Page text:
ANTAGONISTS’ OPINIONS COINCIDE

Komsomolskaya Pravda, August 22, 2000, p. 5

The presidential decree came into effect on May 17, 2000. It disbanded the State Ecological Committee and the Russian Forestry Service, their functions were handed over to the Ministry of Natural Resources. This state of affairs immediately stimulated export of natural raw materials and allowed some Duma deputies to bring up the matter of a draft law on importation of nuclear wastes into Russia for processing and burial. Had the State Ecological Committee been there, it would surely have prevented the move.

According to Gennadi Zyuganov of the communist faction, “Our country has already been turned into a mine, allowing some “businessmen” to fill their pockets quite handsomely. Yes, there is an idea of turning Russia into a nuclear dump. We should do everything to prevent it from happening. At the same time, we have too many nuclear objects and outdated nuclear submarines of our own. We should handle them so as to prevent dangers to our regions…”

Boris Nemtsov of the Union of Right Forces was quoted as saying “no, I do not want Russia transformed into a nuclear dump. Our faction will do everything in its power to prevent it. And of course, I think that we should not have disbanded the State Ecological Committee and the Russian Forestry Service. We need these structures.

AN INTERVIEW WITH NAVY PRESS SECRETARY IGOR DYGALO

Nash Vek, August 21, 2000, p. 2

Question: Your personal opinion on what has been happening in the Barents Sea?

Answer: I want everybody to know that when I stand in front of TV cameras every hour, I do not make callous comments without feelings. We get information from the spot where everybody is working at the limit of human endurance. Everyone of us could have been in a situation similar to the one the submariners found themselves in. A lot of accusations are being flung at the Navy commander-in-chief and admirals. I do not think they are fair.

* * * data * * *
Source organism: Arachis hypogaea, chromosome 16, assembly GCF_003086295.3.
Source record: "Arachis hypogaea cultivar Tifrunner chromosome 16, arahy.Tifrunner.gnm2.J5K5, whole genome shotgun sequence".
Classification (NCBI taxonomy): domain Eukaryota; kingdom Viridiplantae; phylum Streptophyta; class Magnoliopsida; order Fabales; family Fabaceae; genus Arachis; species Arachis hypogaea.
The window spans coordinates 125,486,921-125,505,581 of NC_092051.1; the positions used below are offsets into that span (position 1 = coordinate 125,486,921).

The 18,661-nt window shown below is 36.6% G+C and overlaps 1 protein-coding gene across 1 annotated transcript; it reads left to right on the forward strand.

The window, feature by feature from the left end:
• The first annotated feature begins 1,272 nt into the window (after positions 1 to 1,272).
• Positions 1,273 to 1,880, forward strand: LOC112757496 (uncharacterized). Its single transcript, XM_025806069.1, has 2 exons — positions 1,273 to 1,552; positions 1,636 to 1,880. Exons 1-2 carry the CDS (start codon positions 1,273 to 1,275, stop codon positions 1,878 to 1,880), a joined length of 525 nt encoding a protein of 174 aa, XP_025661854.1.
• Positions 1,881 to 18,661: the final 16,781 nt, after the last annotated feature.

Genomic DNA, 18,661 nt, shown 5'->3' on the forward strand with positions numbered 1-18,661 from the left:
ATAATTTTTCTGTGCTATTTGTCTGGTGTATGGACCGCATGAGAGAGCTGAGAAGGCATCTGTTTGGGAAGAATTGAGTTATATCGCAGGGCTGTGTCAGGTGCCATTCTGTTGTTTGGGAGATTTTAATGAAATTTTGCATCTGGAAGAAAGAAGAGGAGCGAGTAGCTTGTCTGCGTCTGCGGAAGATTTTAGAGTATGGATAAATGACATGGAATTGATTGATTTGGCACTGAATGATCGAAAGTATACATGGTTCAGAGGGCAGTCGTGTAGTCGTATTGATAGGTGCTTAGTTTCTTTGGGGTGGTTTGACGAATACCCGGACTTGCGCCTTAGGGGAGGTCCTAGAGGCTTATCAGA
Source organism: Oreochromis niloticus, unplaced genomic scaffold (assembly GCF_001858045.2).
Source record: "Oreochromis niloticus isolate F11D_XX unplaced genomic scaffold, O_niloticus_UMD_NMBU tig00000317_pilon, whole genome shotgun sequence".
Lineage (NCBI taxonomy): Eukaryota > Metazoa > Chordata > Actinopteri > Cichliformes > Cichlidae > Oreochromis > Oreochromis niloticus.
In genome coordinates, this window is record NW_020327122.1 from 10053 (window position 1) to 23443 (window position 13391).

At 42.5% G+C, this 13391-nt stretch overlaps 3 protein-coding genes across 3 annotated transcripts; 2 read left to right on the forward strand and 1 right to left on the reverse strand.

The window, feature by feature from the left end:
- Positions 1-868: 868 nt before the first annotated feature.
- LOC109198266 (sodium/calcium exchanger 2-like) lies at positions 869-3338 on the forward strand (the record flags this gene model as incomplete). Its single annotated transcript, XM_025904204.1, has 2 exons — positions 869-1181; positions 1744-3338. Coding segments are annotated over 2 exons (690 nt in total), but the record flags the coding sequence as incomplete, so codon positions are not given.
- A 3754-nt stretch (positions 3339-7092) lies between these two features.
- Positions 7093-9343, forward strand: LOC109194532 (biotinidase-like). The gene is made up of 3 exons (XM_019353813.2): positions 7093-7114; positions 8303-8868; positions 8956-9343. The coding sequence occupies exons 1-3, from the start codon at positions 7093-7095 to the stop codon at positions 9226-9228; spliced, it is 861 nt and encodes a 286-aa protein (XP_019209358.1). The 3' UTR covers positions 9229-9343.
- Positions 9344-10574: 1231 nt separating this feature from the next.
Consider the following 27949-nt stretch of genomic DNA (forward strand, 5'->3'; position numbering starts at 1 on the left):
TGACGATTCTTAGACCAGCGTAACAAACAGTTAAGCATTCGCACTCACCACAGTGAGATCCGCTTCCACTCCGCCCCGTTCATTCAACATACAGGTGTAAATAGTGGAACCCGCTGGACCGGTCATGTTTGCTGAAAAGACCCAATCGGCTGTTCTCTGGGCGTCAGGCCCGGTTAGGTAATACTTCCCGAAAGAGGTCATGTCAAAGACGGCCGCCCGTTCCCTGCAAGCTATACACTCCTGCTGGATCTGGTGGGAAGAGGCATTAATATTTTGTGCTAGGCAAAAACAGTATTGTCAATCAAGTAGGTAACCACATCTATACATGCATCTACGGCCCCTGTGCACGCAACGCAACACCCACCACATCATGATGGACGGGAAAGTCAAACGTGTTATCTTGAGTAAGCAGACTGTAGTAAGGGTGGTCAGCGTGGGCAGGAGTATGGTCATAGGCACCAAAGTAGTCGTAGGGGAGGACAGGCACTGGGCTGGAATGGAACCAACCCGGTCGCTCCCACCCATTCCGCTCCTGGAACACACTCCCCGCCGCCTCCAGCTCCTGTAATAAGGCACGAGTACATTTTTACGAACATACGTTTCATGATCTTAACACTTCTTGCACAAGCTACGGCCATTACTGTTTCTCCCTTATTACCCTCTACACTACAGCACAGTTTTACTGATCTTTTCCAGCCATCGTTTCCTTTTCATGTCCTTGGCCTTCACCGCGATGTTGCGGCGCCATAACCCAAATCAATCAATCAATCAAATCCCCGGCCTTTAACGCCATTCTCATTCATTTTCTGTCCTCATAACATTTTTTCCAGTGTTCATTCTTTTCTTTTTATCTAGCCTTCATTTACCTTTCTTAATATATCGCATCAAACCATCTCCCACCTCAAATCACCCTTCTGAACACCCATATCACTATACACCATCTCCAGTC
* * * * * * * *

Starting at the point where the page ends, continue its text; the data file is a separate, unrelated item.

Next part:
Question: Some military observers are all but confident that the crew members of the Kursk were dead.

Answer: Yes, we know of such assumptions. We believe that they are spread to undermine the trust in us and in what we are doing and saying. Just take a look at what was revealed to the media and how the rescue operation unfolded.

We regularly inform three channels (NTV, ORT, and RTR) of all proceedings. We do not conceal anything. The rumors that there are no survivors are but false innuendo.

As I see it, we are doing everything possible to cover the rescue operation. The Navy PR department has never withheld information.

SALARY DEBTS TO BUDGET SPHERE EMPLOYEES MOUNT

Nash Vek, August 21, 2000, p. 2

According to the State Statistics Committee, salary debts to budget-funded employees reached 40.5 billion in July.

Most of the debt was accumulated in the regions. The federal government owes some money too. Specifically, it owes almost 975 million to the educational sector and its debts to health-care employees total 487 rubles.